Saudi ambassador to Indonesia meets with 40 pilgrims invited by King Salman

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In this file photo, Indonesian Muslim pilgrims sit in a tent at Mount Arafat in Makkah, Saudi Arabia. Saudi King Salman is hosting this Hajj 40 pilgrims from Indonesia, some of them women. (AFP file)
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Updated 12 August 2018
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Saudi ambassador to Indonesia meets with 40 pilgrims invited by King Salman

  • Saudi Ambassador to Indonesia Osama bin Mohammed Al-Shuaibi met with the pilgrims before his departure on Sunday

JAKARTA: Forty Indonesians, including an orphaned teenager and the secretary general of Indonesia’s largest Muslim organization, have been personally invited by King Salman to perform Hajj this year.

Saudi Ambassador to Indonesia Osama bin Mohammed Al-Shuaibi invited the party of pilgrims — which includes six women and two journalists — to his official residence in central Jakarta on Sunday morning prior to their departure for the Kingdom in the afternoon.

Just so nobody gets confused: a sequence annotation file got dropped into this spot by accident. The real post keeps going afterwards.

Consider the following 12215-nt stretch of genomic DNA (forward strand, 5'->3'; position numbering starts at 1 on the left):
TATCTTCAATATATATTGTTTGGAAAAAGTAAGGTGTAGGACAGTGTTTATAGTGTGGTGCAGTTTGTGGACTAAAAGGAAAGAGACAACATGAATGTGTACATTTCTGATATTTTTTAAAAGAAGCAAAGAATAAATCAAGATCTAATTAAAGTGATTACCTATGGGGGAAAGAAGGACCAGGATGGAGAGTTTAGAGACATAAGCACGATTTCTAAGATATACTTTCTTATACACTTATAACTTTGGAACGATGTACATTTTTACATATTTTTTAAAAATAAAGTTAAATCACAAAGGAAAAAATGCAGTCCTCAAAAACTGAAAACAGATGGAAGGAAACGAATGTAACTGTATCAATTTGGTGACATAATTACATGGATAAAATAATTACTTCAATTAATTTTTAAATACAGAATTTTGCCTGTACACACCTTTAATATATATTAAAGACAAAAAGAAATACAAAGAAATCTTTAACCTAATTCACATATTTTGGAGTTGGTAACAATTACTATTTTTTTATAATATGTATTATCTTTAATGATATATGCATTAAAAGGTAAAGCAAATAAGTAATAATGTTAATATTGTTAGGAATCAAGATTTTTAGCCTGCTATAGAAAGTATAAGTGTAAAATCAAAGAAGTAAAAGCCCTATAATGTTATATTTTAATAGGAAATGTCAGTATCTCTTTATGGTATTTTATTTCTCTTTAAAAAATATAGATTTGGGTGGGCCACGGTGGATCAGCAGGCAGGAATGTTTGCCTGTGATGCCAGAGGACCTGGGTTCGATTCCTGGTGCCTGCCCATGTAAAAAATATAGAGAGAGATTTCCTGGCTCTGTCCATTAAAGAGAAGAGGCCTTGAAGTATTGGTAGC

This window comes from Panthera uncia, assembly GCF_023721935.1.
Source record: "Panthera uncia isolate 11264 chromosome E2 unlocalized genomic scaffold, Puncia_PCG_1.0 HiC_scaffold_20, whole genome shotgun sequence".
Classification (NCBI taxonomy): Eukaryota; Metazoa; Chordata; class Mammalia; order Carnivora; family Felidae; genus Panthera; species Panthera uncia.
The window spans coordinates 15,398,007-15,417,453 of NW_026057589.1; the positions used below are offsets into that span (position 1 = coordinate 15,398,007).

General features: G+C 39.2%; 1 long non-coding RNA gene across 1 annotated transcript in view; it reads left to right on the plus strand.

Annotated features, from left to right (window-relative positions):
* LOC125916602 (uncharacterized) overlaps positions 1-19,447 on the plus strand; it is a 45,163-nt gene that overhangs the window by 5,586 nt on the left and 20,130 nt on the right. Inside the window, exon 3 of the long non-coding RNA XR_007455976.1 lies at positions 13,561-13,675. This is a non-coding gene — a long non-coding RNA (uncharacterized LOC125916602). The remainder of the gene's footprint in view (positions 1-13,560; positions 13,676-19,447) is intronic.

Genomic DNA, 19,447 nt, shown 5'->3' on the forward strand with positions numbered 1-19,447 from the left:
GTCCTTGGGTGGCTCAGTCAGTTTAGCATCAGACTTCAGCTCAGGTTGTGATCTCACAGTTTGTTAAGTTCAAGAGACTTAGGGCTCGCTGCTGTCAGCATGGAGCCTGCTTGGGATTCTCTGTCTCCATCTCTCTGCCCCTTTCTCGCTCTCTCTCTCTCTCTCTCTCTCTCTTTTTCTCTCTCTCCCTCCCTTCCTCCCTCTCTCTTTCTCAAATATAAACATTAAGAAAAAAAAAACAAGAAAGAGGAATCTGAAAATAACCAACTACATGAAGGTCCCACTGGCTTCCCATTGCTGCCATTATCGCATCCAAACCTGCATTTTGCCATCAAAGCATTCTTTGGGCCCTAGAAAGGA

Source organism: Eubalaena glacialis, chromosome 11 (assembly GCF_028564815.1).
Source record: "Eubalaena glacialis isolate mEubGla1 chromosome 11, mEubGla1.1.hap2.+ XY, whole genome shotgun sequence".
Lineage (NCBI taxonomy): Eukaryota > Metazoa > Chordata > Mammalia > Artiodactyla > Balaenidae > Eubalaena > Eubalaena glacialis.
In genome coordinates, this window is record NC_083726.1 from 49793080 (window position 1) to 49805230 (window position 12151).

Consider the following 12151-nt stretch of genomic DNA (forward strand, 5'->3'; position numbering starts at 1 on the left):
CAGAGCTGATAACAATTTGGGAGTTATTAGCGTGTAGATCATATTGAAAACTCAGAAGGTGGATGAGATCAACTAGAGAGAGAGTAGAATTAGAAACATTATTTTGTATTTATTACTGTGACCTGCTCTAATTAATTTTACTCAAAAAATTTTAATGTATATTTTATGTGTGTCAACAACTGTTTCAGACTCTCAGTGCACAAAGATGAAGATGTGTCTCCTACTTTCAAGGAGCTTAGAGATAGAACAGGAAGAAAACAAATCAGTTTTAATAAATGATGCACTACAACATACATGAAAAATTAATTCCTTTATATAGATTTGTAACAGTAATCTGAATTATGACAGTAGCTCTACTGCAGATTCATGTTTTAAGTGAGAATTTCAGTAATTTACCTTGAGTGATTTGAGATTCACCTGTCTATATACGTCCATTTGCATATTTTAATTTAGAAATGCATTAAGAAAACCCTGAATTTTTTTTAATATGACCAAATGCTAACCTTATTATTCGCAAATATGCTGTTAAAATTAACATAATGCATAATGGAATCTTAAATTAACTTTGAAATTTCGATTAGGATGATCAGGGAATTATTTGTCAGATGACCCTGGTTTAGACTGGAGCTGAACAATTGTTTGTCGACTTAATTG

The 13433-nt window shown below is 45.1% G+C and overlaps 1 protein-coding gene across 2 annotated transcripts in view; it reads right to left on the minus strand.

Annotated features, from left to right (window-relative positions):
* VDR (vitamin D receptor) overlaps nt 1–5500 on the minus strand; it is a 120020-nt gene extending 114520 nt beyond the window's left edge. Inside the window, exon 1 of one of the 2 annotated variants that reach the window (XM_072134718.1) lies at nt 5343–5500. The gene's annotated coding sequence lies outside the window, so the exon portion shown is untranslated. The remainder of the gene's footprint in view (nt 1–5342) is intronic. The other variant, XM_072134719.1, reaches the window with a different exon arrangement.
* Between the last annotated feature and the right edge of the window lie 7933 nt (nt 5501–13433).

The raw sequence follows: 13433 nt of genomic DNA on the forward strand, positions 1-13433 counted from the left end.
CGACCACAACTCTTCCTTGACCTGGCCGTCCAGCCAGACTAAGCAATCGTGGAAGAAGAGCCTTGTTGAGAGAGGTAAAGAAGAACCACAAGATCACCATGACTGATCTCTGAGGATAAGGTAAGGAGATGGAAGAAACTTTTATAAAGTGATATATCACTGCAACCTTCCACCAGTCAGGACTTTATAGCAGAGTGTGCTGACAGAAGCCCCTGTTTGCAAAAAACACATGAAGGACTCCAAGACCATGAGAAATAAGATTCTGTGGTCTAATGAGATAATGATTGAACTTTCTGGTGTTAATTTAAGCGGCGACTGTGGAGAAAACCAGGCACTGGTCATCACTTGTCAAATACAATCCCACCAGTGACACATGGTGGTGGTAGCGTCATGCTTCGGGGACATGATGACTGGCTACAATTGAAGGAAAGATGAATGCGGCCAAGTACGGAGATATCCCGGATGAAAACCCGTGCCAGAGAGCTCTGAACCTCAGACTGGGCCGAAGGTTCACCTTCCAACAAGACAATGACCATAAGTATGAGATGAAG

“The invitations were sent out to those who have contributed positively to the Muslim community,” Al Shuaibi said through a translator.

Muhammad Izhar Assahmy, a 17-year-old student from Al Irsyad Islamic boarding school in East Java, and Husaini Muhtadi Azri, a 16-year-old who is a student at Al Aziziyah Islamic boarding school in Lombok, West Nusa Tenggara were among this year’s privileged pilgrims.

Azri, an orphan, said he will pray for his parents when he performs the Hajj rituals in the holy sites.

“I hope I can perform the Hajj well in accordance to the manasik I have been practicing,” Assahmy told Arab News.

Five Islamic course lecturers and the rector of the Institut Teknologi Sepuluh Nopember (ITS) in Surabaya, East Java, were also among the pilgrims.

“I was told that the campus received some invitations from King Salman to perform the hajj and that I was invited. This is really a blessing for me,” one of the lecturers, Choirul Mafhud, told Arab News.